For every integer n ≥ 0, there are signatures f_{n}{(term ... term) ⇒ term}, p_{n}{(term ... term) ⇒ atomic}, and bi_{n}{(term ... term) ⇒ bi_atomic} (in each case there are n terms inside the parentheses), which represent function symbols of arity n, (user-defined) predicate symbols of arity n, and n-ary builtin predicates, respectively. The symbols f_{n} p_{n}, and bi_{n} are reserved signature names in RIF-BLD.
A symbol in Const can have exactly one signature, f_{n}, p_{n}, or bi_{n}, where n ≥ 0. It cannot have the signature atomic or bi_atomic (only terms can have such signatures, not symbols). Thus, in RIF-BLD each constant symbol can be either an individual, a predicate of one particular arity, a builtin of one particular arity, or a function symbol of one particular arity -- it is not possible for the same symbol to play more than one role.
The constant symbols that correspond to XML Schema data types all have the signature term in RIF-BLD. The symbols of type rif:iri and rif:local can have the following signatures in RIF-BLD: term, f_{n}, p_{n}, or bi_{n}, for n = 0,1,....
All variables are associated with signature term{ }, so they can range only over individuals.
RIF-BLD also reserves a special constant, =, to represent the predicate of equality. The equality symbol, =, has signature p_{2}{(term term) ⇒ atomic}. This means that the equality predicate can compare only the terms whose signature is term; it cannot compare predicate names or function symbols.
The equality predicate is said to belong to the symbol space rif:local so, strictly speaking, we should write it as =^^rif:local. However, we will usually omit the symbol space, for readability.
For convenience we will write equations using infix notation, i.e., a = b instead of =(a,b). The equality predicate has special model-theoretic semantics, as explained in Section Model Theory for Condition Language of RIF BLD.
Note that although = has a special semantics, it is not a builtin predicate. In particular, terms of the form a = b have the signature atomic and not bi_atomic.
RIF-BLD requires no extra syntax for declaring signatures, since signatures can be inferred. Indeed, RIF-BLD requires that each symbol is associated with a unique signature. Therefore, the signature can be determined from the context in which the symbol is used. If a symbol is used in more than one context, the parser should treat it as a syntax error. If no errors are found, all uniterms and atomic formulas are guaranteed to be well-formed. As a consequence, signatures are not part of the RIF-BLD language and term, atomic, and bi_atomic are not reserved keywords.
Builtin predicates are not subject to the above signature inference rule. The signatures of the builtin predicates are defined by List_of_functions_and_operators. In particular, all symbols with the http://www.w3.org/2005/xpath-functions# prefix are considered to be builtins and have signatures of the form bi_{n}{... ⇒ bi_atomic}.
In dialects that extend RIF-BLD, signature inference may not always be possible. We expect that most dialects will use signature inference and RIF does not define any special sublanguage for signatures. However, signature inference may not always be possible or desirable in some dialects. In these cases, we expect those dialects to introduce their own primitives for defining signatures.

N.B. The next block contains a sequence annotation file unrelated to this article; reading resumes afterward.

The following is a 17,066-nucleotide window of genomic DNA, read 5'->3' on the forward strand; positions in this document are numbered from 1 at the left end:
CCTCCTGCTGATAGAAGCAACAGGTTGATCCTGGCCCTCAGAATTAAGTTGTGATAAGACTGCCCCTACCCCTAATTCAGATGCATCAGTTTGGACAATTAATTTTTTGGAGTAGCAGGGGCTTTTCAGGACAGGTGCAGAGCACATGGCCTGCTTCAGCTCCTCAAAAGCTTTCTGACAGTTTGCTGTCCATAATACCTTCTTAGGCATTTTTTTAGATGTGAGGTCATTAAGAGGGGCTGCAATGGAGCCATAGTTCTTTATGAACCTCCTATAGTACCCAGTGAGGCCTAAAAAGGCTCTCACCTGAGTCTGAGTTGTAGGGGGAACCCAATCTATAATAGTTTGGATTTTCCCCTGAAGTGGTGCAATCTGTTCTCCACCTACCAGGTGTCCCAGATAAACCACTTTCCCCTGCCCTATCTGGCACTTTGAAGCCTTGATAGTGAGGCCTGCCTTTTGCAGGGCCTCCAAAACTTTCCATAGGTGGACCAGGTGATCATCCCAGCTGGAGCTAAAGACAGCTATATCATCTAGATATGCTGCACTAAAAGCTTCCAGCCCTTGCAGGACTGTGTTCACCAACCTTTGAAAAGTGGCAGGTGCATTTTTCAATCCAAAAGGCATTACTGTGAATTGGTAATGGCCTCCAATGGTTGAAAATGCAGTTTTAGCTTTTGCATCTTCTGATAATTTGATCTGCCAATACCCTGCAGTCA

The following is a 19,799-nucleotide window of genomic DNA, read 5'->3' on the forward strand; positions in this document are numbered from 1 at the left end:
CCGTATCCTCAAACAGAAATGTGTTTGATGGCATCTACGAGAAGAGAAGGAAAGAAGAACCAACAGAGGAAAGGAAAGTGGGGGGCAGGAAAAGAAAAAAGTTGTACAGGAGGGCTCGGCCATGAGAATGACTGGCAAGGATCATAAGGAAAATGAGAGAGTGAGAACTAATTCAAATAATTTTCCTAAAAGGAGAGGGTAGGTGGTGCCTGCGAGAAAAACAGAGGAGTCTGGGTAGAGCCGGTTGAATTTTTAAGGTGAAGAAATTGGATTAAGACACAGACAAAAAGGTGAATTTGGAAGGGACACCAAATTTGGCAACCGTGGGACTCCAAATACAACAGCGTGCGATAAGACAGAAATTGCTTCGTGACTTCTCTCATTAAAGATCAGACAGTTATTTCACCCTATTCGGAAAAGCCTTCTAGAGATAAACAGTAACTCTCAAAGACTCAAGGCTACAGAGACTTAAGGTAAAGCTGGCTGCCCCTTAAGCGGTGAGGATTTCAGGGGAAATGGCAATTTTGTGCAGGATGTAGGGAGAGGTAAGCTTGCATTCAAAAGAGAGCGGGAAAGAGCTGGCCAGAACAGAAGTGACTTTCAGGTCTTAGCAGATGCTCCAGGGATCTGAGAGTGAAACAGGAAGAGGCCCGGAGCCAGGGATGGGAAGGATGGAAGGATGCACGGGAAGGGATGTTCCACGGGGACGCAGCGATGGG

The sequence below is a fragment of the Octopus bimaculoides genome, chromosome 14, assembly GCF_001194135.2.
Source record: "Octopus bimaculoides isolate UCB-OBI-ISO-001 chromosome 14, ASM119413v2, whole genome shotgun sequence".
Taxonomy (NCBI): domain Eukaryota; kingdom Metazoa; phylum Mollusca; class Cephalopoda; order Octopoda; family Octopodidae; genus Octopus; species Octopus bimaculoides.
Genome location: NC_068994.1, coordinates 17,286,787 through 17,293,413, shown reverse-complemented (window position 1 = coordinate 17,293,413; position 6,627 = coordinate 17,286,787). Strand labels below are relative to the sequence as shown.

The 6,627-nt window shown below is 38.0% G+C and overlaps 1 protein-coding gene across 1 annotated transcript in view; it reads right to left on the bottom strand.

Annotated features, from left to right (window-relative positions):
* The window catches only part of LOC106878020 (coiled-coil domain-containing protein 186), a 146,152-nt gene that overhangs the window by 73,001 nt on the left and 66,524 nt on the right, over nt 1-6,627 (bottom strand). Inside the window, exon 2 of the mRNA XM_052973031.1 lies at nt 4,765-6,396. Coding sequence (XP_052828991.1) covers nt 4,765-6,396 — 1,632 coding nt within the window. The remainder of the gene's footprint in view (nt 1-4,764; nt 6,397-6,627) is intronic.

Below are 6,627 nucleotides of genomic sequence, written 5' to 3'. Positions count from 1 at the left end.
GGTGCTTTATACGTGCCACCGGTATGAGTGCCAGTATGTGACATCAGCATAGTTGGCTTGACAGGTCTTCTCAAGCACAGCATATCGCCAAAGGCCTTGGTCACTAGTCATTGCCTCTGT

The overall structure of the syntax used in the RIF-BLD condition sublanguage is depicted on the following diagram.
The central syntactic class of RIF, CONDITION, is specified recursively through its subclasses and their parts. The Equal class has two side roles. Two pairs of roles distinguish between the declare and formula parts of the Exists class, and between the operation (op) and arguments (arg) of the Uniterm class, where multiple arguments are subject to an ordered constraint (the natural "left-to-right" order).
The syntactic classes are partitioned into classes that will not be visible in serializations (written in all-uppercase letters) and classes that will be visible in instance markup (written with a leading uppercase letter only).
The three classes Var, CONDITION, and ATOMIC are used in the syntax of Horn Rules.
We now give an EBNF for the RIF presentation syntax. This syntax is somewhat abstract in nature. In particular, it does not address the concrete details of how constants and variables are represented. For instance, it ignores the issues that have to do with delimiters, such as white spaces and escape symbols. Instead, white space is informally used as a delimiter. For instance, TERM* is to be understood as TERM* ::= | TERM TERM*. This is done on purpose, since RIF's presentation syntax is intended to be used for specifying semantics and to illustrate the main RIF concepts through examples. It is not intended as a concrete syntax for a rule language. RIF defines a concrete syntax only for exchanging rules, and that syntax is XML-based.
CONDITION ::= 'And' ' ( ' CONDITION* ' ) ' | 'Or' ' ( ' CONDITION* ' ) ' | 'Exists ' Var+ ' ( ' CONDITION ' ) ' | ATOMIC ATOMIC ::= Uniterm | Equal Uniterm ::= Const ' ( ' TERM* ' ) ' Equal ::= TERM ' = ' TERM TERM ::= Const | Var | Uniterm Const ::= LITERAL '^^' SYMSPACE Var ::= '?' VARNAME